I found that in some cases, the monthly lease rate, or the price paid by the kilowatt-hour, and sometimes the escalation rate, seem to be more of a sales tool than anything else. Companies are highly competitive in terms of monthly lease prices and escalation rates.
I’m also concerned about the level of experience with solar of the sales personnel. Qualified sales should be the goal, not just a sale. In any case, I have found that there are differences in lease rates and power prices. I’ve seen very low lease rates for 5-kilowatt systems, and I’ve seen very high lease rates for 3- and 2-kilowatt systems.
In an era when businesses try to sanitize industry problems, how do you isolate yourself from the pressure to neutralize your research findings?
We need to change the way we source electricity. We need to be more efficient. I don’t think we can do it if we believe fantasies and ignore the risks. That’s the market researcher in me. It forces me to look at everything. You have to be honest with your clients and your industry, even through your clients and your industry may not like it or want to hear it.
You have endured incredible hardship and tragedy in your life. How has the experience of being raised by a schizophrenic mother and her subsequent murder impacted you?
It’s made me want to save people. I’m driven to do good and make change happen. Because of this, I have taken it upon my shoulders almost to save the solar industry. If I’m really going to do good for my industry, then I may make less money, but I will be a voice out there saying, “Look, here are the risks, here is how I arrived at it, here is what you need to be aware of.” It’s really important to me that industry, the people I have come to know in the industry, and the planet thrive and keep going.
Top photo CC-licensed by Kevin Baird on Flickr; story photos courtesy of Paula Mints.
The sunshine hits keep on coming for President Barack Obama’s administration. New executive actions and public-private solar commitments recently announced by the White House promise to save Americans $10 billion and haircut carbon emissions by 300 million metric tons. Obama’s solar initiatives — as well as the many other areas of clean and efficient energy he’s just announced — also seek to further evangelize and catalyze solar support and funding, through government agencies as well as corporations and cities who have committed money and promises of their own.
Given the exorbitant U.S. military budget, it’s no surprise that the White House is leading with a planned Department of Energy partnership with three military bases and several community colleges to pilot solar job training for veterans, in hopes of smartly transitioning 50,000 installers into the sector by 2020. Also on the docket is $68 billion for 540 efficiency projects (240 solar) from the USDA’s Rural Energy for America Program (REAP), which looks to green American agriculture’s oversized carbon footprint.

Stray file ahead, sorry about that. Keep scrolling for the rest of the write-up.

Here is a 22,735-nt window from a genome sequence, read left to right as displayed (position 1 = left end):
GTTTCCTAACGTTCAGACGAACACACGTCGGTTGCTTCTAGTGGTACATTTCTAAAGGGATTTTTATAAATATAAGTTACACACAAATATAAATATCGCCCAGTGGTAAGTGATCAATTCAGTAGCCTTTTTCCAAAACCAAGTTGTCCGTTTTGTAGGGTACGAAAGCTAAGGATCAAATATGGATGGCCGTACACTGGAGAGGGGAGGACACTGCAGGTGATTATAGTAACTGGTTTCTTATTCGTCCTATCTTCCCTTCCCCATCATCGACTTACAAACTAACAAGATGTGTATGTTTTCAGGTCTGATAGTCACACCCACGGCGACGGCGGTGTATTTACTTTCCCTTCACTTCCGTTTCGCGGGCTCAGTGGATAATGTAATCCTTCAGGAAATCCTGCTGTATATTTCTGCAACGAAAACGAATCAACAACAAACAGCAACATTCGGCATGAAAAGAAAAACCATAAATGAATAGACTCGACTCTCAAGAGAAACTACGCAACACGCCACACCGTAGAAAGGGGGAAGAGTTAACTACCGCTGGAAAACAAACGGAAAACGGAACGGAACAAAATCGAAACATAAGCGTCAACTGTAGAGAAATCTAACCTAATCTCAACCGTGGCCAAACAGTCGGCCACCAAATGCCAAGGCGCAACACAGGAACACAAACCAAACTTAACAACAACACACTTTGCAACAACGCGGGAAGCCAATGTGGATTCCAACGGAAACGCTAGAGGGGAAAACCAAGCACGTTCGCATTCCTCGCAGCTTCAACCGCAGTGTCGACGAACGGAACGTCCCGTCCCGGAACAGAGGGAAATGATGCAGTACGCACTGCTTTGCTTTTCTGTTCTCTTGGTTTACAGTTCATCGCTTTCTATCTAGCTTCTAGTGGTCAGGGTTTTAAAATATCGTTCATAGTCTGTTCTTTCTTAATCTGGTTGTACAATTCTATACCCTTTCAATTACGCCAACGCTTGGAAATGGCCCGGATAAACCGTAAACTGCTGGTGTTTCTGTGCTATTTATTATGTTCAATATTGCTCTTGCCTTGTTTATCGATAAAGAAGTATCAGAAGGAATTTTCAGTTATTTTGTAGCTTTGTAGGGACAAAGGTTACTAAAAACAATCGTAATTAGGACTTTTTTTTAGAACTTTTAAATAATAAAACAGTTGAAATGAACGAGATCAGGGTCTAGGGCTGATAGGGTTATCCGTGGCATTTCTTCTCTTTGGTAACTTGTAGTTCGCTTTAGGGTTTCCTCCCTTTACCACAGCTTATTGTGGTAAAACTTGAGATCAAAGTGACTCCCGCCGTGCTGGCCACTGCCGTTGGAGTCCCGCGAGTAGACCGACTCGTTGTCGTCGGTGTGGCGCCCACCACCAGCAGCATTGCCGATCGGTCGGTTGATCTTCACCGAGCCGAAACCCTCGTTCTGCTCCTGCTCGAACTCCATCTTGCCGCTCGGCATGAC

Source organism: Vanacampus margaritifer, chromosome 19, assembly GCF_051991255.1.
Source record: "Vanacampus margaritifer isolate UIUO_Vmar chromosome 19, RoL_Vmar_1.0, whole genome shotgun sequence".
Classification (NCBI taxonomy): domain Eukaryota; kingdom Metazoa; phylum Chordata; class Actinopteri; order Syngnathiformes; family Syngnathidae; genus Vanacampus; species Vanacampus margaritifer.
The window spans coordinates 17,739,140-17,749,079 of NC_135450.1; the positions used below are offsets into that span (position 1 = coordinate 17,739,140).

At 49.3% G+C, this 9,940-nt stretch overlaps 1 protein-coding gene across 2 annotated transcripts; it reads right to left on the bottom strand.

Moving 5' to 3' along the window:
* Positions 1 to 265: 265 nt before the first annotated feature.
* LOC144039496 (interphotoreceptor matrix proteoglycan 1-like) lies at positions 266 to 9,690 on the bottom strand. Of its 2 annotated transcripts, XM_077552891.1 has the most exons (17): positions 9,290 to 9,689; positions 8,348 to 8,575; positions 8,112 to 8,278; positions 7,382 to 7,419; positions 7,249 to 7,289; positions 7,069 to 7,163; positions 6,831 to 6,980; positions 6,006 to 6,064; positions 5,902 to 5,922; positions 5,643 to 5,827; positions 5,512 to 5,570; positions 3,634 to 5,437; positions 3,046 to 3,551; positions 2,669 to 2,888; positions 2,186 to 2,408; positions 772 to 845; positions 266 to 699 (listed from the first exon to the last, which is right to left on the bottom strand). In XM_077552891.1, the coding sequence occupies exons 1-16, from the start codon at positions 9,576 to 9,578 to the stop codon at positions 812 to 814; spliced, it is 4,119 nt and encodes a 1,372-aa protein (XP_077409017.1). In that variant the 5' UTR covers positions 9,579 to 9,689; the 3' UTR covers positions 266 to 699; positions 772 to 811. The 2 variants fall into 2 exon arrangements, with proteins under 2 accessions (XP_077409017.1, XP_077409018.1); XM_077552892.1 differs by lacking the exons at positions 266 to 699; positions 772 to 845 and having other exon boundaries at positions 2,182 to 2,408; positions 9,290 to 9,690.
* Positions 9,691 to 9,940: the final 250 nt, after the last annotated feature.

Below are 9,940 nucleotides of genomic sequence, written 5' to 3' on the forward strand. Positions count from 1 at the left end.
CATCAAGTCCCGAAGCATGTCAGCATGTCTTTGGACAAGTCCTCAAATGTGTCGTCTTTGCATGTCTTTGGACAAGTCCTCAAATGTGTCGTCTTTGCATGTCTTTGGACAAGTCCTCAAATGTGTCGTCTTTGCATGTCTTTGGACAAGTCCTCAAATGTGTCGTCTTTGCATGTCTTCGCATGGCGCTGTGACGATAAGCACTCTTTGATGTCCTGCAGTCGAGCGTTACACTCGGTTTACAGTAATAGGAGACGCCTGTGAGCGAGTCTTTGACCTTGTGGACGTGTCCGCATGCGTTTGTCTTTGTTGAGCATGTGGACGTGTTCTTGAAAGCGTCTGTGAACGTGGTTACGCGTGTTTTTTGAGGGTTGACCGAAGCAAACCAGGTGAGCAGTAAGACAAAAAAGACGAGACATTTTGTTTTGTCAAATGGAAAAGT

But the White House’s new proposed efforts to increase appliance efficiency and building codes could pack more of a punch right away.
According to the American Council for an Energy Efficient Economy (ACEEE), the Obama administration’s proposal to adopt a new conservation standard for “commercial unitary air conditioners” could rank as the biggest energy saver in DOE history. Promising to eliminate 117 quads — that’s quadrillions of BTUs — of energy and chop carbon pollution by 60 million metric tons, the White House’s efficiency standard is a no-brainer whose time has come.
So too is the DOE’s final determination that the industry’s latest commercial building code overwrites previous, less efficient standards, a technicality that promises to slash another 230 million metric tons of CO2 and pile on the $44 billion already saved by previous code upgrades. Similarly, HUD is affirming that Section 108 funding can be funneled to clean energy and efficiency projects, which should pave the way for more solar installations, once its toolkit is up and running in early 2015.
Further executive actions are evangelical in their nature, from clean energy guidance for U.S. service projects like Americorps and promotion of positive agency reports to solar investment roundtables with corporations and other power players committed to make it easier for citizens to put their rooftops and portfolios to more productive work. For its part, DOE is streamlining access to federal resources with the launch of Solar Powering America, a “one-stop shop” for consumers and investors deploying and investing in photovoltaics. In October, the White House will gather banks, manufacturers, advisers and politicians to merge minds (and wallets) for the sake of accelerated solarization.
It’s almost too much good news to digest. The Obama administration’s announcement spends much of its time name-dropping public and private commitments to solar — $190 million from Goldman Sachs here, 2.7 clean megawatts committed by Cisco there — claiming that “since the President took office, America has increased its electricity generation from solar more than ten-fold.” This is a laudable achievement, but the counterposition is that in the last several years levels of greenhouse gases have skyrocketed, according to the United Nations.
It is true that present and past executive actions from the Obama administration have held back that fearful march, but (much) more ambition and money is needed. Let’s hope these executive actions are teasers for a more serious public-private fight.
Obama solar photo CC-licensed by 1010UK on Flickr.